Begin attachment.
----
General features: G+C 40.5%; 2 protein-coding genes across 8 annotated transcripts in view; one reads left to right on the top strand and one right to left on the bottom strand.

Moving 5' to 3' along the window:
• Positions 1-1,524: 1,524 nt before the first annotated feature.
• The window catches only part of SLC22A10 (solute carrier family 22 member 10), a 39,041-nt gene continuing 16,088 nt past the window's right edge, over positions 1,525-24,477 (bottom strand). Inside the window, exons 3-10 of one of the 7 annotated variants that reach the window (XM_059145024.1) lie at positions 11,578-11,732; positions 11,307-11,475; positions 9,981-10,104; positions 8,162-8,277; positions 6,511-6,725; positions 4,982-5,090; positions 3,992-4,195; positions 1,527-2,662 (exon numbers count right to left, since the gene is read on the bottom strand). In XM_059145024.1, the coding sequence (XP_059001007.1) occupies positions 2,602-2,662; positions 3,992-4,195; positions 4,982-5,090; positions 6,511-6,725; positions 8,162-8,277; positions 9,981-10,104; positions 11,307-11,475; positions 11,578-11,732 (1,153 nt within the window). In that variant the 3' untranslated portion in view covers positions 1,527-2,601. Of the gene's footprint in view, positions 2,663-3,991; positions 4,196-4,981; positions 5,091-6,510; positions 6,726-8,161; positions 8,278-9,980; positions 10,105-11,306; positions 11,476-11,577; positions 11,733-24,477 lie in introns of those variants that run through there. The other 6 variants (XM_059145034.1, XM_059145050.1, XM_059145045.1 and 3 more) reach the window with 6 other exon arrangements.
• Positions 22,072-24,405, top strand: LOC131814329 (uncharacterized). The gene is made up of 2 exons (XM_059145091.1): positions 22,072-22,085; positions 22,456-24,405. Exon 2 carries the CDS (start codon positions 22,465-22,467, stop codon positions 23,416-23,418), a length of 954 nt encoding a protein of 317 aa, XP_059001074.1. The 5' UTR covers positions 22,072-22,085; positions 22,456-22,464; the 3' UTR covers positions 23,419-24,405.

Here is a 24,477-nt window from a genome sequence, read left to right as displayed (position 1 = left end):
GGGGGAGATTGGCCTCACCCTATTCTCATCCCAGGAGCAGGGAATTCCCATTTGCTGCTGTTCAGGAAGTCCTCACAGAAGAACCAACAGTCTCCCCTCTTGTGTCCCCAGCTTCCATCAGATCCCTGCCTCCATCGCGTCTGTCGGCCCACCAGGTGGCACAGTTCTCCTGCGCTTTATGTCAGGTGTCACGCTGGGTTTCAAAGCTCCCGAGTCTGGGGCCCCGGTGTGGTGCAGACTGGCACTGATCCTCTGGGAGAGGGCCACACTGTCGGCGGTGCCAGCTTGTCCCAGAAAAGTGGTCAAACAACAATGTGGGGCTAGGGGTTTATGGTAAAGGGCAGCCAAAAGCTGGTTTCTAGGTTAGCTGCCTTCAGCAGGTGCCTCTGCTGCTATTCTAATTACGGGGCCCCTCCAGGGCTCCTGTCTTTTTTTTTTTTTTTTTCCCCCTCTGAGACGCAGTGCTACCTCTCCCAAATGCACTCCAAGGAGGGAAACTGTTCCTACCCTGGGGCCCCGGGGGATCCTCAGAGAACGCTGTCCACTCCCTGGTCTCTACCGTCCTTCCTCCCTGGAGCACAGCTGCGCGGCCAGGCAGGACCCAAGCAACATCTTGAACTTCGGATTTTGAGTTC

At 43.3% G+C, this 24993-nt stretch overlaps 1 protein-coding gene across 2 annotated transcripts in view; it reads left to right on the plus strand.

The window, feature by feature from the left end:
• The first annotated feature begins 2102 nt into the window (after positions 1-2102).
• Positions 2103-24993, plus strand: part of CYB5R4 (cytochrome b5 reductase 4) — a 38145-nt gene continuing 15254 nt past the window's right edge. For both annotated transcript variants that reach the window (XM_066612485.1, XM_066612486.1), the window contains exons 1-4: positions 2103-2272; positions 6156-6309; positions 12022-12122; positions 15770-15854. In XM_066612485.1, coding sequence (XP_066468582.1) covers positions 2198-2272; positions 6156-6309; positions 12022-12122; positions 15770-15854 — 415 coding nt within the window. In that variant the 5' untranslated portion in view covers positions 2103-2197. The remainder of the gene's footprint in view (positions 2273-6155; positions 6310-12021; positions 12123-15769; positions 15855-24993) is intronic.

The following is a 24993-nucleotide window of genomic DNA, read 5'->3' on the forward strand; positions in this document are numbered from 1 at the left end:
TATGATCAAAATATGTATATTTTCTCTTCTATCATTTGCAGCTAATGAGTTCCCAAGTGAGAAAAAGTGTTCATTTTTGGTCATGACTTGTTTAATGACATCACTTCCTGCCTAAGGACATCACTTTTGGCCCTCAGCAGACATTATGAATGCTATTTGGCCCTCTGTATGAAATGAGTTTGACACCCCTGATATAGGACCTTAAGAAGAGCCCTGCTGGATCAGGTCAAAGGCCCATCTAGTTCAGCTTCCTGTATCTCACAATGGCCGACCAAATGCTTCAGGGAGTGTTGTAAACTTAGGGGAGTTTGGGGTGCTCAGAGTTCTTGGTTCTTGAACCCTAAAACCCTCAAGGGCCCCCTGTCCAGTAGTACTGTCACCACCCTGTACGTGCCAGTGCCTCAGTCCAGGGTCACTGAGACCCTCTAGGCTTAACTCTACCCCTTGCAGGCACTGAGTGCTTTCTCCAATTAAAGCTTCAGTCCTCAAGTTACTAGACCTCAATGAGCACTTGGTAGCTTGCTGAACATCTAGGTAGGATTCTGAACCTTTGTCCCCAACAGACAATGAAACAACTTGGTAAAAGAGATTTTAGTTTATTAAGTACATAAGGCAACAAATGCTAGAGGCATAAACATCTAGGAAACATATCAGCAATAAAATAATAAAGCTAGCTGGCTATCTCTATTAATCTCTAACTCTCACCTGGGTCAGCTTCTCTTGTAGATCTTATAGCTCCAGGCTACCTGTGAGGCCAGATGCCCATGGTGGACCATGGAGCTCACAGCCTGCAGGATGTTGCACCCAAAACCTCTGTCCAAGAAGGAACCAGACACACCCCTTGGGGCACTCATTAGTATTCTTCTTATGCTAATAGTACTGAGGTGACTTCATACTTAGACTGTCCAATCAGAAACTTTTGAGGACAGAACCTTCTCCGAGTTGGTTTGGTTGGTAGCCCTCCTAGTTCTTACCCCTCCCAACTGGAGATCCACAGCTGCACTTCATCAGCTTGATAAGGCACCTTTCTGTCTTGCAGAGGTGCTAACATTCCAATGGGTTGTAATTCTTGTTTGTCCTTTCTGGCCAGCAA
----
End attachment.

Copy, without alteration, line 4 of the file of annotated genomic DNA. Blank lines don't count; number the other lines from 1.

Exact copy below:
• The window catches only part of SLC22A10 (solute carrier family 22 member 10), a 39,041-nt gene continuing 16,088 nt past the window's right edge, over positions 1,525-24,477 (bottom strand). Inside the window, exons 3-10 of one of the 7 annotated variants that reach the window (XM_059145024.1) lie at positions 11,578-11,732; positions 11,307-11,475; positions 9,981-10,104; positions 8,162-8,277; positions 6,511-6,725; positions 4,982-5,090; positions 3,992-4,195; positions 1,527-2,662 (exon numbers count right to left, since the gene is read on the bottom strand). In XM_059145024.1, the coding sequence (XP_059001007.1) occupies positions 2,602-2,662; positions 3,992-4,195; positions 4,982-5,090; positions 6,511-6,725; positions 8,162-8,277; positions 9,981-10,104; positions 11,307-11,475; positions 11,578-11,732 (1,153 nt within the window). In that variant the 3' untranslated portion in view covers positions 1,527-2,601. Of the gene's footprint in view, positions 2,663-3,991; positions 4,196-4,981; positions 5,091-6,510; positions 6,726-8,161; positions 8,278-9,980; positions 10,105-11,306; positions 11,476-11,577; positions 11,733-24,477 lie in introns of those variants that run through there. The other 6 variants (XM_059145034.1, XM_059145050.1, XM_059145045.1 and 3 more) reach the window with 6 other exon arrangements.